Meta-epidemiologic analysis indicates that MEDLINE searches are sufficient for diagnostic test accuracy systematic reviews

Wynanda A van Enst, Rob J P M Scholten, Penny Whiting, Aeilko H Zwinderman, Lotty Hooft

Research output: Contribution to journalArticle (Academic Journal)peer-review

37 Citations (Scopus)


OBJECTIVES: To investigate how the summary estimates in diagnostic test accuracy (DTA) systematic reviews are affected when searches are limited to MEDLINE.

STUDY DESIGN AND SETTING: A systematic search was performed to identify DTA reviews that had conducted exhaustive searches and included a meta-analysis. Primary studies included in selected reviews were assessed to determine whether they were indexed on MEDLINE. The effect of omitting non-MEDLINE studies from meta-analyses was investigated by calculating the summary relative diagnostic odds ratio (RDORs) = DORMEDLINE only/DORall studies. We also calculated the summary difference in sensitivity and specificity between all studies and only MEDLINE-indexed studies.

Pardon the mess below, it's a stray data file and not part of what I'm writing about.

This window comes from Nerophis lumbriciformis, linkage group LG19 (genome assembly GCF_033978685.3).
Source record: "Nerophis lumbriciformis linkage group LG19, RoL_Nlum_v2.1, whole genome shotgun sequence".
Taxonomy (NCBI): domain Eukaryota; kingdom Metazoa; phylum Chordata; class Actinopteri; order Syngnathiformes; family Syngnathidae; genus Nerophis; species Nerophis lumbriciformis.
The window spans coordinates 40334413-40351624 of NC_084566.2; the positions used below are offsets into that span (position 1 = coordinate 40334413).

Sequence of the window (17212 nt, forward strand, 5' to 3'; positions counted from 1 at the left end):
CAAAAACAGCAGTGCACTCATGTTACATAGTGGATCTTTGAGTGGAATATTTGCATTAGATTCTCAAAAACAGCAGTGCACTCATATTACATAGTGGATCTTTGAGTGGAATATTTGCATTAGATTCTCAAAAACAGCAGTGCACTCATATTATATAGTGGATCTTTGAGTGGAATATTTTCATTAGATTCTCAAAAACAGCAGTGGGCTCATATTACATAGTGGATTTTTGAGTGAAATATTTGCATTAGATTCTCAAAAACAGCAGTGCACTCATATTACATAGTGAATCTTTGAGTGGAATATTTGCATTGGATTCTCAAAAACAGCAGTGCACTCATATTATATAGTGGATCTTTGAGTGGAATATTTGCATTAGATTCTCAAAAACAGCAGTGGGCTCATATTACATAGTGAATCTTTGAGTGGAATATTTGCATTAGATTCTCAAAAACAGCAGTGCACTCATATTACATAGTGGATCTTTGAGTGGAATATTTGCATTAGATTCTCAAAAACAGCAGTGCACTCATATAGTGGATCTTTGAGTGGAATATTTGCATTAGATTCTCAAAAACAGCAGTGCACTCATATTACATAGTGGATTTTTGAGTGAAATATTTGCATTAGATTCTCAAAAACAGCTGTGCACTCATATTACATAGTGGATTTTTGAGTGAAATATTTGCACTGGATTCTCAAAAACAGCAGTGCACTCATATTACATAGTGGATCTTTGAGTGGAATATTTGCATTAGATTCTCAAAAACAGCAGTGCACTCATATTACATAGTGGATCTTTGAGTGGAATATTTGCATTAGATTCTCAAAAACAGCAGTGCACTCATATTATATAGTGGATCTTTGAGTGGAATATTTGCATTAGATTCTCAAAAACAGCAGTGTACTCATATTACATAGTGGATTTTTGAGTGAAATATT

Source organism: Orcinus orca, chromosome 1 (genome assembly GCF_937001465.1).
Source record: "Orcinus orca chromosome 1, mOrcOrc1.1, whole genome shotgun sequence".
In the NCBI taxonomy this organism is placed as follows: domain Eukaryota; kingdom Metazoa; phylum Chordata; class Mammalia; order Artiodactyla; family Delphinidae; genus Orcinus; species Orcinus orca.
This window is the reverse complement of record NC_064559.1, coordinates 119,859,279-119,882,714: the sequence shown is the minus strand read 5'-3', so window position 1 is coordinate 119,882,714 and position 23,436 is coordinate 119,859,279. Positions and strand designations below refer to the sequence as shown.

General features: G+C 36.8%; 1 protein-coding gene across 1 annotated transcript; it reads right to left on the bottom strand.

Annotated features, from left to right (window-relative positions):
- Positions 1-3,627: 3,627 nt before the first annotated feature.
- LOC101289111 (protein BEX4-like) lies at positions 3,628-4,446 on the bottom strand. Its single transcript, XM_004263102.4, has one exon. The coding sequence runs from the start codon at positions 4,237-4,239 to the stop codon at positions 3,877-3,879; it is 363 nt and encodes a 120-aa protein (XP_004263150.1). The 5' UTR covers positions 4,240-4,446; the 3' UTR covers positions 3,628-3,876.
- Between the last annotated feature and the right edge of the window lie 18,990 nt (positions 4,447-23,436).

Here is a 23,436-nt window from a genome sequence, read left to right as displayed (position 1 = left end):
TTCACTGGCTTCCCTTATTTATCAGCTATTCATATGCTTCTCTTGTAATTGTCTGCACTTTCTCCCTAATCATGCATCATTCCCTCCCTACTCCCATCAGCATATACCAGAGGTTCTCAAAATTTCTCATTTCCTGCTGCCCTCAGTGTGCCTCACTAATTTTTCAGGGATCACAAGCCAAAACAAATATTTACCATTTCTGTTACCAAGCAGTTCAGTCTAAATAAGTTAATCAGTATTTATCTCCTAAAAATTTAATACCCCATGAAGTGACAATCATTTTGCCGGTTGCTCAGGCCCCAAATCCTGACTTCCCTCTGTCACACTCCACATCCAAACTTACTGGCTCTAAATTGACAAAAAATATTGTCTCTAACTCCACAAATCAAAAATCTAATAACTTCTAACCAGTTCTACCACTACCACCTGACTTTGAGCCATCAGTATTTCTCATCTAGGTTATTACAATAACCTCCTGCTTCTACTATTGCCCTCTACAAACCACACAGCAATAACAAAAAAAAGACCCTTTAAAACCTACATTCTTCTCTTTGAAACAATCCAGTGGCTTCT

RESULTS: Ten reviews contributing 15 meta-analyses met inclusion criteria for quantitative analysis. The RDOR comparing MEDLINE-only studies with all studies was 1.04 (95% confidence interval [CI], 0.95, 1.15). Summary estimates of sensitivity and specificity remained almost unchanged (difference in sensitivity: -0.08%; 95% CI -1% to 1%; difference in specificity: -0.1%; 95% CI -0.8% to 1%).

CONCLUSION: Restricting to studies indexed on MEDLINE did not influence the summary estimates of the meta-analyses in our sample. In certain circumstances, for instance, when resources are limited, it may be appropriate to restrict searches to MEDLINE. However, the impact on individual reviews cannot be predicted.

Original languageEnglish
Pages (from-to)1192-9
Number of pages8
JournalJournal of Clinical Epidemiology
Issue number11
Publication statusPublished - Nov 2014


  • Diagnostic Tests, Routine
  • Epidemiologic Methods
  • Humans
  • Meta-Analysis as Topic
  • Sensitivity and Specificity


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